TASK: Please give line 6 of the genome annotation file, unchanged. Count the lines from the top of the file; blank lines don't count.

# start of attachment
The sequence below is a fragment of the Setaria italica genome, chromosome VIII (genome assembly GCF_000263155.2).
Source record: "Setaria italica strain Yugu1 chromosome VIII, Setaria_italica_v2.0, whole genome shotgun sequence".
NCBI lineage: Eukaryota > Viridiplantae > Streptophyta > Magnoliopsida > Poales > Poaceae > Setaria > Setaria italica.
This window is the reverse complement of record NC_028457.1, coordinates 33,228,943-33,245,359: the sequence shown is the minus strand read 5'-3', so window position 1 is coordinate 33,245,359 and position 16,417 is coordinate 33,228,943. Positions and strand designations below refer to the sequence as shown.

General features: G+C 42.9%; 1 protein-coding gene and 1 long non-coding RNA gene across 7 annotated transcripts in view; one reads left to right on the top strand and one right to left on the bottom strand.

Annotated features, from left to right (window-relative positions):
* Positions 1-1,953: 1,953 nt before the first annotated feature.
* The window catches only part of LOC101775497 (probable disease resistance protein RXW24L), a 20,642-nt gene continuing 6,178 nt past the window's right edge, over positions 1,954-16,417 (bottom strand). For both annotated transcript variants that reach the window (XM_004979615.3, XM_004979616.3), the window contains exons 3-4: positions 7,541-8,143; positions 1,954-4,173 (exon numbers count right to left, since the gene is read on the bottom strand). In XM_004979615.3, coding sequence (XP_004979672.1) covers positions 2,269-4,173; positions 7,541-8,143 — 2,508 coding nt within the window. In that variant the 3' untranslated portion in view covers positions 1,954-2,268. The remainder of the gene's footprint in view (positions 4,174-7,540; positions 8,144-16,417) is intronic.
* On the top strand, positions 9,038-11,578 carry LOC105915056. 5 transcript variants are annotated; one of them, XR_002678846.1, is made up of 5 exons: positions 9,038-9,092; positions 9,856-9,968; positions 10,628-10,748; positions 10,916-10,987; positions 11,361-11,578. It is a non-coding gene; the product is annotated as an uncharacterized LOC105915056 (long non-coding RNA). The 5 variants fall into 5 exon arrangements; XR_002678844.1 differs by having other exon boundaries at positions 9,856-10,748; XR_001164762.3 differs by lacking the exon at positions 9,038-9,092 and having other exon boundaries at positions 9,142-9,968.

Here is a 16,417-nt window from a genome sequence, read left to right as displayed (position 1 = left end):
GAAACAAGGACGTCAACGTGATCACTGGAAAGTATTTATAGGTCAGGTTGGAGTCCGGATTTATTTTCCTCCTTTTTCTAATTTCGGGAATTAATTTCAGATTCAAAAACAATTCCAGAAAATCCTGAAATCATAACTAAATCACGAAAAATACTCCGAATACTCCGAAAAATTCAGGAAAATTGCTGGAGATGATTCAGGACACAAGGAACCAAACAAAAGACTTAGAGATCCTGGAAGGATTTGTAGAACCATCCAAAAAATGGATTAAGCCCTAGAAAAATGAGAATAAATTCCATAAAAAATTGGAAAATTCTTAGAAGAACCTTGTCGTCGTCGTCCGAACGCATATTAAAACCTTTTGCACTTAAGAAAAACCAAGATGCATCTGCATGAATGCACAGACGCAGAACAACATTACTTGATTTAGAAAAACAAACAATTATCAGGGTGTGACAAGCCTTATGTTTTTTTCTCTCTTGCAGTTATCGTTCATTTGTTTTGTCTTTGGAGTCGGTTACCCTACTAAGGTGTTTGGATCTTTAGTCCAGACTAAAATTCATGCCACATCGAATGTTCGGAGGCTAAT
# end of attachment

Annotated features, from left to right (window-relative positions):